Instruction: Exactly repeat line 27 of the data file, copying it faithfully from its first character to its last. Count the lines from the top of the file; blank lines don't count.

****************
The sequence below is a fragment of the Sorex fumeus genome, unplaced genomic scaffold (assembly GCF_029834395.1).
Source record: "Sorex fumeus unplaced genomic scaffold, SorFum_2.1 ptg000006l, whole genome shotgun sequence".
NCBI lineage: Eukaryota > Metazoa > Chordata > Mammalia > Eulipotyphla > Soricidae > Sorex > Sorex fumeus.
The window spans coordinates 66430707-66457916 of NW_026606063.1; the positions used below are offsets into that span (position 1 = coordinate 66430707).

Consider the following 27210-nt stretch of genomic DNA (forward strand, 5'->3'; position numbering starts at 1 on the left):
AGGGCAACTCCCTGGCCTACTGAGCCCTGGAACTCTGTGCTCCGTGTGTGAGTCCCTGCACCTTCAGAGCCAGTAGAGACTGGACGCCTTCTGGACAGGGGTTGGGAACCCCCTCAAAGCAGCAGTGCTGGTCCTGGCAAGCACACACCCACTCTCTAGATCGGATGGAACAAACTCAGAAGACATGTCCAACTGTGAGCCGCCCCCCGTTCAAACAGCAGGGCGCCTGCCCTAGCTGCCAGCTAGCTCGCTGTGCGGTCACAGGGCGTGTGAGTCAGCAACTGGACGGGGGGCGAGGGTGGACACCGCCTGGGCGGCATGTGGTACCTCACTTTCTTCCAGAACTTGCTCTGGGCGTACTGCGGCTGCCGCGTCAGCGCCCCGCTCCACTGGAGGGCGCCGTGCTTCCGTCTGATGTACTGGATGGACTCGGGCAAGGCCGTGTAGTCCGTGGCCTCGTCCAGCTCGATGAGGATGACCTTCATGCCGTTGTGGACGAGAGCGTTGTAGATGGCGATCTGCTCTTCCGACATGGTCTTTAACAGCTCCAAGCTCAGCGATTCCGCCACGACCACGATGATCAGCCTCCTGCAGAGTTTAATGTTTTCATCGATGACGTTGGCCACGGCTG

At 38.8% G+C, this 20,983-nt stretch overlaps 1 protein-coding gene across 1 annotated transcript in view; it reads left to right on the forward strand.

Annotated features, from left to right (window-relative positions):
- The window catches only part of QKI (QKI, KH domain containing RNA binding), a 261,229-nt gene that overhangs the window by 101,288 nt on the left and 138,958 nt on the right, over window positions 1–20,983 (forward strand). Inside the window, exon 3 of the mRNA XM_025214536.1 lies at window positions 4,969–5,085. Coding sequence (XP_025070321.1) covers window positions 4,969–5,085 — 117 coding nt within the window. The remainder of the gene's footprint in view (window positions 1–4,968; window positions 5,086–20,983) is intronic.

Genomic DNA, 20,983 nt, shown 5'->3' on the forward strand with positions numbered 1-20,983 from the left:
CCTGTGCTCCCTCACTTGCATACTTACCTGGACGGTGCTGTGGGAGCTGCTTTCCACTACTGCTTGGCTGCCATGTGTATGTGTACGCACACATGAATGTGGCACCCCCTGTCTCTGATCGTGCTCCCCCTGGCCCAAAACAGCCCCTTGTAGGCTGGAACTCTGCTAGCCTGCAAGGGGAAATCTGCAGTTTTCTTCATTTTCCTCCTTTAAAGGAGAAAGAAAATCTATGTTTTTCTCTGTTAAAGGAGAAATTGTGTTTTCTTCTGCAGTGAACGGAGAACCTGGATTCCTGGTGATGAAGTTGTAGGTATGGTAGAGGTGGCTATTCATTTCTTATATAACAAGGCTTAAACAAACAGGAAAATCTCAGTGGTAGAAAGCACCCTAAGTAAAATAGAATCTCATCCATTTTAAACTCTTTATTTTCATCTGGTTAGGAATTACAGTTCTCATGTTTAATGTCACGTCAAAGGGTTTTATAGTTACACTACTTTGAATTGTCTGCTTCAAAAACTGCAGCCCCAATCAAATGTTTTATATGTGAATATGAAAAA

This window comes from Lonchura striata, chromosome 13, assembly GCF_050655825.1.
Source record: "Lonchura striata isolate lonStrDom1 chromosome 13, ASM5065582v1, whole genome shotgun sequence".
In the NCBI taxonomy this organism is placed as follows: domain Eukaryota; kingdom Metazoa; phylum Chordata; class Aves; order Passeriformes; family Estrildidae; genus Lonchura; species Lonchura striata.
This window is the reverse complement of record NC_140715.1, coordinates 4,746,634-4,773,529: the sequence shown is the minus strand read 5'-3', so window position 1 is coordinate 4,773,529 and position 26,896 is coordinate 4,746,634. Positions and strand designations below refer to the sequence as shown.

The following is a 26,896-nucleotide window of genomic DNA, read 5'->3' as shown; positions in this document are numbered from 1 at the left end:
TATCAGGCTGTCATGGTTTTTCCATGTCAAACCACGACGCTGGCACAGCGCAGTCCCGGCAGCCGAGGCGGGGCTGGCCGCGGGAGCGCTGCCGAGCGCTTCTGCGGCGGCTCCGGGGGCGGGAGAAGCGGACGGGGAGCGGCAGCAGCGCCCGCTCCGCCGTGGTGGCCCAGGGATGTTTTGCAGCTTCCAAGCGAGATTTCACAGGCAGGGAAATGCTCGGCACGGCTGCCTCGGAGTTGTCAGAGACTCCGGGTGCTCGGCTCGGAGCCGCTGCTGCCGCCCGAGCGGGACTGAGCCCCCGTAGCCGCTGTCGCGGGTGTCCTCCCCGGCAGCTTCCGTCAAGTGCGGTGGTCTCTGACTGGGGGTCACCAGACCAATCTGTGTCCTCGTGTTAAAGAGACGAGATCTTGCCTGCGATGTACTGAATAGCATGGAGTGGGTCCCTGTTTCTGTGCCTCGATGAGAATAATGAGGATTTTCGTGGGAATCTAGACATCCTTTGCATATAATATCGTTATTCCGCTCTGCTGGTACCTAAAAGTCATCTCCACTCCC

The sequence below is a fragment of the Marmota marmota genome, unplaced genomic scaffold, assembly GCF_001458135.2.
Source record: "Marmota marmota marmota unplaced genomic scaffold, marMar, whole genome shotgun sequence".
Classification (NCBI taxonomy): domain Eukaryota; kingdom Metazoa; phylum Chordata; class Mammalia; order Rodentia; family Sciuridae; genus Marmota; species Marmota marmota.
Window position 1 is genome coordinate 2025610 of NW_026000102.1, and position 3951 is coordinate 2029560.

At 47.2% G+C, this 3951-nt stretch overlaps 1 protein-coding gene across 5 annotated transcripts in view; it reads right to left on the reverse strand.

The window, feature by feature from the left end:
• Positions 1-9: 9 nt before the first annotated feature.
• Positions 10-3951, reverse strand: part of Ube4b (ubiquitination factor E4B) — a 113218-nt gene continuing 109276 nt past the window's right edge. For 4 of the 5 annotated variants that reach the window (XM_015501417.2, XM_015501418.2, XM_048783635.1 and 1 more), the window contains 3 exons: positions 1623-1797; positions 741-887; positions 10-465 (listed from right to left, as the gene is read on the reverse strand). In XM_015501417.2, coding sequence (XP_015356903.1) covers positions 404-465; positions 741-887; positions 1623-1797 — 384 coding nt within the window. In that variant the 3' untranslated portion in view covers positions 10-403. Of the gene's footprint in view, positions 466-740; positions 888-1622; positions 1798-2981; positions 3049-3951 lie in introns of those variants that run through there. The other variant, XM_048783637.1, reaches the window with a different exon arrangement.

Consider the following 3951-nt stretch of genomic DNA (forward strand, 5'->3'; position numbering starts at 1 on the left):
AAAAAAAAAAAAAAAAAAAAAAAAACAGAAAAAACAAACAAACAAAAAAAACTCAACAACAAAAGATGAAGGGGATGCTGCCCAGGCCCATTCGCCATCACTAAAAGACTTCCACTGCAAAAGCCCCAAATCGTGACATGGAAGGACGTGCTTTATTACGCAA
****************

AAAAAAAAAAAAAAAAAAAAAAAAACAGAAAAAACAAACAAACAAAAAAAACTCAACAACAAAAGATGAAGGGGATGCTGCCCAGGCCCATTCGCCATCACTAAAAGACTTCCACTGCAAAAGCCCCAAATCGTGACATGGAAGGACGTGCTTTATTACGCAA